40YO male presenting after being involved in a Road Traffic collision. A+E call you with the following X-Ray.
This is an AP plane film radiograph taken of an unknown skeletally mature individual’s pelvis. The most obvious abnormality is that there is diastasis of the pubic symphesis. This would be consistent with an AP compression type pelvic fracture.
Given the mechanism of injury I would approach this patient according to ATLS and BOAST principles. I would place a trauma call and complete a primary and secondary survey. As part of the primary survey I would stabilise the C-Spine, assess the patient’s airway, breathing, circulation and disability. I would also place a pelvic binder.
As part of the secondary survey I would assess the neurovascular status of the lower limbs and a PR/PV/urological examination to rule out open injury.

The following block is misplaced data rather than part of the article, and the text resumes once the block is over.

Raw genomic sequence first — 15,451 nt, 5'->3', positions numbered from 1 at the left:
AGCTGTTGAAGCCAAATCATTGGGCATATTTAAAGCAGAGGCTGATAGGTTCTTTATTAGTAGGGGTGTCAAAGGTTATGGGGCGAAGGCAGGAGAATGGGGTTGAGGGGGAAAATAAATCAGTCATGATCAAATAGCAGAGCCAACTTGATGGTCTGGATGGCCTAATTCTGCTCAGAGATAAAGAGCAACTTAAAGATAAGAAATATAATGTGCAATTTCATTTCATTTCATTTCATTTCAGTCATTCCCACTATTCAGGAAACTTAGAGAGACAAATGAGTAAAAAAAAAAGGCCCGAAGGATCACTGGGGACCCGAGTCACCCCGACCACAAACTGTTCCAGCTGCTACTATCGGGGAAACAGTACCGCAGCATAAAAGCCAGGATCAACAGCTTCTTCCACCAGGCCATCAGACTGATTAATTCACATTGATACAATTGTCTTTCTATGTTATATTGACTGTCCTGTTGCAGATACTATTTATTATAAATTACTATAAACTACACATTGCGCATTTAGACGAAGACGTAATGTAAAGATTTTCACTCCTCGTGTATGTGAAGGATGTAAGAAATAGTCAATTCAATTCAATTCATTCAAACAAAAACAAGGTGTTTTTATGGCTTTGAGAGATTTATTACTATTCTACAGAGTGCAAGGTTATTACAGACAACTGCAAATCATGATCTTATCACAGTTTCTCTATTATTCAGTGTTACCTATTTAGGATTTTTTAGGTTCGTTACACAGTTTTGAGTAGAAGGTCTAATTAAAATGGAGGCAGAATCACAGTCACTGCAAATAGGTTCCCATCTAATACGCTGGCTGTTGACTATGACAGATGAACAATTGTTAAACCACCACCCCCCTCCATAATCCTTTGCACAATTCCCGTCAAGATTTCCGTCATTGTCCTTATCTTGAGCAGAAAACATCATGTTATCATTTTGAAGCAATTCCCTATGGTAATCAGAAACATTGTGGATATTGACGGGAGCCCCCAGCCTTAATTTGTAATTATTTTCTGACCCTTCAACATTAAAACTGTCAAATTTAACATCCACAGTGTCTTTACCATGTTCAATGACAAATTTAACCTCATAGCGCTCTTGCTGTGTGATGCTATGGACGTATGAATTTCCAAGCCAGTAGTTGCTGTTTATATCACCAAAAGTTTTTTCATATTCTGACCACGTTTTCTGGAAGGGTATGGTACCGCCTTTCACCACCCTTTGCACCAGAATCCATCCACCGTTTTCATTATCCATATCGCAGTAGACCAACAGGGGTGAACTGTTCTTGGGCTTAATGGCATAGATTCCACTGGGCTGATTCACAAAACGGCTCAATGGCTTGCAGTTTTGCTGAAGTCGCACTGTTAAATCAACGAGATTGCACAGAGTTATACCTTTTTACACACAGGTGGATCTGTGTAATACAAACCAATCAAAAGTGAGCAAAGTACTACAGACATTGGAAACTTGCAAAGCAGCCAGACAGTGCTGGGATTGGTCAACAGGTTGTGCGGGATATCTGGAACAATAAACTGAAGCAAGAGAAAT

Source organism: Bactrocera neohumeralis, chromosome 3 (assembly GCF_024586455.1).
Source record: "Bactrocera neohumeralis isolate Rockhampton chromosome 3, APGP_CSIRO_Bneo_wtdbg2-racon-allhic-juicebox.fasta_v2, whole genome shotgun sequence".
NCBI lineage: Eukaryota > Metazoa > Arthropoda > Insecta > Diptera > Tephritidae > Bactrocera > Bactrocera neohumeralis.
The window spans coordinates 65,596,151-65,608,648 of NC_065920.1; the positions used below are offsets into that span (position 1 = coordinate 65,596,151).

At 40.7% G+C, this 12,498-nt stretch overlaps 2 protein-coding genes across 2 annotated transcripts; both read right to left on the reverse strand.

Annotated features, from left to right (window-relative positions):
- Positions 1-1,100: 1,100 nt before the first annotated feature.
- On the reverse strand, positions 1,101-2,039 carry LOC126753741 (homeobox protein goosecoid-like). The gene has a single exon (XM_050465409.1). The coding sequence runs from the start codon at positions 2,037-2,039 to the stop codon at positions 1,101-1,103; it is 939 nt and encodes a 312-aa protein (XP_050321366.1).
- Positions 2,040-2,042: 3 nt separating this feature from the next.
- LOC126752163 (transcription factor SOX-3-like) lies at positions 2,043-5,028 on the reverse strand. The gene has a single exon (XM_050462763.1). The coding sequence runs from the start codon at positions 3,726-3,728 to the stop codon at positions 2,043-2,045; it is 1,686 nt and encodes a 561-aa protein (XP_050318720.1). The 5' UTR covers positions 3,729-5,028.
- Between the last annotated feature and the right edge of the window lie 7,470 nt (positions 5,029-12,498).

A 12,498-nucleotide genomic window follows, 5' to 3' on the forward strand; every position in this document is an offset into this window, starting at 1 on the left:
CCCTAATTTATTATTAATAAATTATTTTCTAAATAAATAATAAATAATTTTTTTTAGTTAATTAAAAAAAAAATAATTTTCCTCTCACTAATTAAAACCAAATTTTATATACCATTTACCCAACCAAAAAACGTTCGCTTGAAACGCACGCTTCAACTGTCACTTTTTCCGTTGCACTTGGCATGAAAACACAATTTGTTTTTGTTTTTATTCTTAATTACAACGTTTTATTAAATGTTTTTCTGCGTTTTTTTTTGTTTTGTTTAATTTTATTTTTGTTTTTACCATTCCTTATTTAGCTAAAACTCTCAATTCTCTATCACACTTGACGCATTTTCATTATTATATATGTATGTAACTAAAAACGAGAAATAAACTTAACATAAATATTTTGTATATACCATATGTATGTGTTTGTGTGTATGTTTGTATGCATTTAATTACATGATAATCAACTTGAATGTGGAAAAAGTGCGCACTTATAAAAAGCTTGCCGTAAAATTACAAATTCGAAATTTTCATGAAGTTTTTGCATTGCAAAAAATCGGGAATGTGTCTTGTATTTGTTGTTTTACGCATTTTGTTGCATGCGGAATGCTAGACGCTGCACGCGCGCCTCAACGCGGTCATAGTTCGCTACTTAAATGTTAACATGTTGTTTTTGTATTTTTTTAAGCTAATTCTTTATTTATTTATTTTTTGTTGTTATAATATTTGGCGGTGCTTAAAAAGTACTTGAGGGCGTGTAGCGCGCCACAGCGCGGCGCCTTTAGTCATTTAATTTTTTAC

Pelvic fractures are classified according to the Young and Burgess Classification system
Young and Burgess classification
LC – 1
Rami fracture and ipsilateral sacral ala compression fracture
LC – 2
Rami fracture and iliac crescent fracture
LC – 3
Ipsilateral lateral compression and contralateral APC (bilateral pubis fracture)
APC – 1
Pubic diastasis <2.5cm
APC – 2
Pubic diastasis >2.5cm and anterior SI joint diastasis
APC – 3
Pubic diastasis >5cm and anterior SI joint diastasis
Vertical displacement of the hemipelvis, fractures of the pubis and SI joint.
Complex fracture with combined elements
At the level of the Greater trochanters bilaterally with internal rotation of the ankle.
A single, gentle attempt at catheterization can be performed.
16F soft silicone catheter should be used
The finding of blood stained urine mandates a retrograde cystogram via a catheter
If a urethral catheter does not pass or passes only blood then do not inflate the balloon instead perform a retrograde urethrogram.
The oncall urologist should be informed about bladder injuries
1.5 – 2L
% volume loss
- Major haemorrhage initiate major haemorrhage protocol (2222)
- Porters will go to a blood bank and bring ‘Pack A’ to ED
- Pack A: 4 units red blood cells, 4 units FFP
- If patient still haemodynamically unstable
- Pack B 4 units red blood cells, 4 units Fresh frozen plasma, 1 platelet
Reconstruction of the pelvic ring should occur within 72 hours of the stabilisation of the patient’s physiological state.